The aim of this study was to investigate the flow and heat transfer characteristics for the non-Darcy mhd mixed convection flow over a thin vertical plate with wall conduction effect. The following ranges of the main parameters are considered: conjugate heat transfer parameter , 0.1, 0.2, and 0.35; mixed convection parameter Ri = 0.0, 1.0, 5.0, and 10.0; magnetic interaction parameter Mn = 0.0, 0.5, 1.0, and 2.0; electric field parameter = 0.1, 0.5, 1.0, and 2.0; porous medium parameter = 0.1, 0.5, 1.0 and 2; inertia parameter = 0.1, 0.5, 1.0, and 2.0; Pr = 1.0 and *ε* = 0.98. Hence, the numerical computations were performed.

The combined effects of , Ri, Mn, , , and on the momentum and heat transfer are analyzed. The Richardson number, Ri represents a measure of the effect of the buoyancy in comparison with that of the inertia of the external forced or free stream flow on the heat and fluid flow. Outside the mixed convection region, either the pure forced convection or the free convection analysis can be used to describe accurately the flow or the temperature field. Forced convection is the dominant mode of transport when , whereas free convection is the dominant mode when . Buoyancy forces can enhance the surface heat transfer rate when they assist the forced convection [32].

The effect of conjugate heat transfer parameter *p* on the velocity (a) and temperature (b) profiles within the boundary layer with Ri = 1.0, Mn = 0.5, = 0.1, = 0.5, = 0.5, and Pr = 1.0 is shown in Figures 2(a) and 2(b), respectively. The increasing of the conjugate heat transfer parameter decreases velocity and temperature gradients at the wall. A lower wall conductance or higher convective cooling effect due to greater increases the value of as well as causes greater temperature difference between the two surfaces of the plate. The temperature at the solid-fluid interface is reduced since the temperature at the outside surface of the plate is kept constant.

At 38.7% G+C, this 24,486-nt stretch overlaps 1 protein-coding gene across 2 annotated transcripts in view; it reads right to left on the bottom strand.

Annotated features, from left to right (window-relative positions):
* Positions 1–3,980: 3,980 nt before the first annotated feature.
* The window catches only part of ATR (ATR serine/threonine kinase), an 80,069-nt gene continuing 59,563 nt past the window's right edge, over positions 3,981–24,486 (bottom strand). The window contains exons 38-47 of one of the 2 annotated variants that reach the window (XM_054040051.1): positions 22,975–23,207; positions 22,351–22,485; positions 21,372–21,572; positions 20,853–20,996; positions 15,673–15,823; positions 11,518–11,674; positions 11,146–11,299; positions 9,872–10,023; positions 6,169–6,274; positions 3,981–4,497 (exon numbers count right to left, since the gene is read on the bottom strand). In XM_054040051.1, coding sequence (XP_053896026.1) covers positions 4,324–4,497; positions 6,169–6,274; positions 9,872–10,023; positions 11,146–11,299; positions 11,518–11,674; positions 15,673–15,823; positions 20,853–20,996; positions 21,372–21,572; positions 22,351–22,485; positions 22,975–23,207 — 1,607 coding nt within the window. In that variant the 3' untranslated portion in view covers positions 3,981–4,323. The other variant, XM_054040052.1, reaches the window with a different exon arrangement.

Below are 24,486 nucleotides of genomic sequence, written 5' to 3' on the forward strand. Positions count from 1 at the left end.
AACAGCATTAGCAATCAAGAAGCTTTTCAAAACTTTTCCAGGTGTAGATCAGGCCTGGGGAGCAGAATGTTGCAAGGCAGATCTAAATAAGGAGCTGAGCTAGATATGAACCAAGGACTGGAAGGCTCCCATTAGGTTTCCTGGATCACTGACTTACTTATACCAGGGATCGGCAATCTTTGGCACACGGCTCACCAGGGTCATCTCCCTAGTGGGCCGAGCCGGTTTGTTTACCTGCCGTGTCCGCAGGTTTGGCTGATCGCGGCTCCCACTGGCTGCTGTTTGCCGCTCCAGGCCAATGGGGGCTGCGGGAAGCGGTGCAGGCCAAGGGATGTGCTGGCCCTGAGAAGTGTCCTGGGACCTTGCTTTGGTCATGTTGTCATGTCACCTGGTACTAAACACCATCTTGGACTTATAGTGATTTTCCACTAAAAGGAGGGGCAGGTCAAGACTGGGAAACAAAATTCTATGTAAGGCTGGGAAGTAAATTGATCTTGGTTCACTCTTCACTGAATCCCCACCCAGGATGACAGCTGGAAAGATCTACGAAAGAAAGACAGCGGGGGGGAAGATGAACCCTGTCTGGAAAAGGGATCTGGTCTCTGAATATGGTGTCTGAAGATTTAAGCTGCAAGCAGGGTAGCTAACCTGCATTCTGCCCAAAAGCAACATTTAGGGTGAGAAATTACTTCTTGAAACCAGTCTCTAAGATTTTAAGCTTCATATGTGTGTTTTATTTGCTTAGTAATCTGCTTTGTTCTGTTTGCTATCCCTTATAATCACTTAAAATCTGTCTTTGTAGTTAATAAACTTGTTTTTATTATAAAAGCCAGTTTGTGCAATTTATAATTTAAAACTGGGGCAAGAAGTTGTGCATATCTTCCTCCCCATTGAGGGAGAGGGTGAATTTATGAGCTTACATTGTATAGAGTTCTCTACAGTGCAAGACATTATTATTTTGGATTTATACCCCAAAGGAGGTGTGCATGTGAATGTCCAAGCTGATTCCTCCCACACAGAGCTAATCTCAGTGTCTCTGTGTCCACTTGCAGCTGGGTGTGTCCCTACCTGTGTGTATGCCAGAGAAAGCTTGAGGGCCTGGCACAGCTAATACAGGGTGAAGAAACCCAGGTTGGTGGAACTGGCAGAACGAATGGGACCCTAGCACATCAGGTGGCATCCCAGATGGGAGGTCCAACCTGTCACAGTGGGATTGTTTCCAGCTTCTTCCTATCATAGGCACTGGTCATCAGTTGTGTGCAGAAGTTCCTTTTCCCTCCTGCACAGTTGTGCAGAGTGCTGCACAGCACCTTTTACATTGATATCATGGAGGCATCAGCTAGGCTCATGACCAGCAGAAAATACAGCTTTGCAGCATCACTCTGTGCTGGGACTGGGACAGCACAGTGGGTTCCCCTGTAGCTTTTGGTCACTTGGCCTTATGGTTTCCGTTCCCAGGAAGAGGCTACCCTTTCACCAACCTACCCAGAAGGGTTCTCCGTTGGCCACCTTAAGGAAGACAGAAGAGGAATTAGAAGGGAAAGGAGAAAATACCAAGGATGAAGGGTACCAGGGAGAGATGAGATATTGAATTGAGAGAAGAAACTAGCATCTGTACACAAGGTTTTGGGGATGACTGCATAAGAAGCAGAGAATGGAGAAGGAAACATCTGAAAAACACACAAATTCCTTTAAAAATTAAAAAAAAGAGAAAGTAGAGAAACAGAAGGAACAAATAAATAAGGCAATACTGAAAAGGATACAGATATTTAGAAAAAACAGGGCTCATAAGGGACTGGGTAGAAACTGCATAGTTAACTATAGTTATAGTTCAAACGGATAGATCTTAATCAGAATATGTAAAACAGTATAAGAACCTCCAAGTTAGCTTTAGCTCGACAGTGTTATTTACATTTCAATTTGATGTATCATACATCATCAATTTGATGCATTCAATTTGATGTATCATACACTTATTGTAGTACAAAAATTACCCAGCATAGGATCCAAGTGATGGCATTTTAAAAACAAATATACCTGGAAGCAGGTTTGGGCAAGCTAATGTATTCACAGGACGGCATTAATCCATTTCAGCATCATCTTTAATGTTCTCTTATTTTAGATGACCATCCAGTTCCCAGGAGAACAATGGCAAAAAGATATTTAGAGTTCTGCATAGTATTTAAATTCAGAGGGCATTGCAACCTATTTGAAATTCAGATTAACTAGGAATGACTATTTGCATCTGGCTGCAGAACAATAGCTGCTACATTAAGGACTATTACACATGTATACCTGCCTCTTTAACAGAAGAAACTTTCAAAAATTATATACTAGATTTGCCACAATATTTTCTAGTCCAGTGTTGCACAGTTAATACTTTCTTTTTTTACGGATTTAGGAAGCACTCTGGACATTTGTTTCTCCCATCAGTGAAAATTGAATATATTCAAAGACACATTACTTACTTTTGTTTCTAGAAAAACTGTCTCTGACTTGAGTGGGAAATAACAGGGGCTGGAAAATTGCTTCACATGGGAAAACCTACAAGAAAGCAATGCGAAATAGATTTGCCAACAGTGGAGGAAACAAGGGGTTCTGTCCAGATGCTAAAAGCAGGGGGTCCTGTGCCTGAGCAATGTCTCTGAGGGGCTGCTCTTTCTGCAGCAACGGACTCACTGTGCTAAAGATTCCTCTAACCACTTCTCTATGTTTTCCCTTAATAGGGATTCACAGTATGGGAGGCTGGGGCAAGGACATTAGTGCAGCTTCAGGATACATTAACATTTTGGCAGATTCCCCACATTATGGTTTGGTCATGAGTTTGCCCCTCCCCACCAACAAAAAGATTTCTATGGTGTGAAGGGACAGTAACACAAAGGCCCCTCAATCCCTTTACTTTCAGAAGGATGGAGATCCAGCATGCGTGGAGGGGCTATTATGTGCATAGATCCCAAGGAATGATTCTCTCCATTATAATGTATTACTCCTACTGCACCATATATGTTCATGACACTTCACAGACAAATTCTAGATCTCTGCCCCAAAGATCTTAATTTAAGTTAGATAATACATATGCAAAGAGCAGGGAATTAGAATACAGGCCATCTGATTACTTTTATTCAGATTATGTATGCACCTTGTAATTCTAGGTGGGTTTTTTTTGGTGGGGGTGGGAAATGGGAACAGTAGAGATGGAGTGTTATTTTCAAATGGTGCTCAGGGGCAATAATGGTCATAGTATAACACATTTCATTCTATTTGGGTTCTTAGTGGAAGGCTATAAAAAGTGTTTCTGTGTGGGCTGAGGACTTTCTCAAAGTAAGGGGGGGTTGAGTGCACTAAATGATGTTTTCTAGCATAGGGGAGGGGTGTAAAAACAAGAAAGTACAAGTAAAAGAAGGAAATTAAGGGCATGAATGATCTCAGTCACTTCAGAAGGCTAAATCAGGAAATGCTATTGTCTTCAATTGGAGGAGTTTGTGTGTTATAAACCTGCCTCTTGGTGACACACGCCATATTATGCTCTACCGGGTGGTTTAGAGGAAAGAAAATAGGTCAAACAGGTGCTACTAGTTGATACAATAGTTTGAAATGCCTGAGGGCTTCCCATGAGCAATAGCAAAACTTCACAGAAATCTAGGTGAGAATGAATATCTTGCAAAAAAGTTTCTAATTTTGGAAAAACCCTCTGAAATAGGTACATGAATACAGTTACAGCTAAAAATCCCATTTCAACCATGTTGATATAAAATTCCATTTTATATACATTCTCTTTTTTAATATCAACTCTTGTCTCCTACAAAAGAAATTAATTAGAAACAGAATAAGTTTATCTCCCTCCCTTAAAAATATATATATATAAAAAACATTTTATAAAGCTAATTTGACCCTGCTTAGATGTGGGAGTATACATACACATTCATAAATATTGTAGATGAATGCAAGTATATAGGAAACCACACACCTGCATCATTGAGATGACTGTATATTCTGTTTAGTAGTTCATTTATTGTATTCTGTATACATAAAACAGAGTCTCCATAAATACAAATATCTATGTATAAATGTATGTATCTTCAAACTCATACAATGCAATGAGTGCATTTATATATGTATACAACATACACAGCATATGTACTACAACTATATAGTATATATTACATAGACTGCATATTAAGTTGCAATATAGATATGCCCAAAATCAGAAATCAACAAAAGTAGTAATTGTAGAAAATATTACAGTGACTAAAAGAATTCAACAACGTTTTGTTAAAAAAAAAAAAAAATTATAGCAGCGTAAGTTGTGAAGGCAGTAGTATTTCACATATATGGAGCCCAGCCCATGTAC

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The variation of the interfacial temperature, the local skin friction, and the local heat transfer parameters for different values of with *ξ* are shown in Figures 3(a), 3(b), and 3(c), respectively where Ri = 1.0, Mn = 0.5, = 0.1, = 0.5, = 0.5, and Pr = 1.0. It can be seen that the temperature of the fluid on the wall increases with for a given value of (Figure 3(a)). Comparing with isothermal wall (), an increase in the conjugate heat transfer parameter, , causes a reduction in the interfacial temperature. This is because an increased value of corresponds to a lower wall conductance and promotes a greater surface temperature variations (Figure 3(a)). The increases value of increases the momentum and thermal boundary layer thickness and therefore the local skin friction and the local heat transfer parameters decrease as shown in Figures 3(b) and 3(c). Also, increasing *ξ* increases the interfacial temperature, the local skin friction, and the local heat transfer parameters (Figures 3(a), 3(b), and 3(c)). Similar results were found in the literture [33, 34].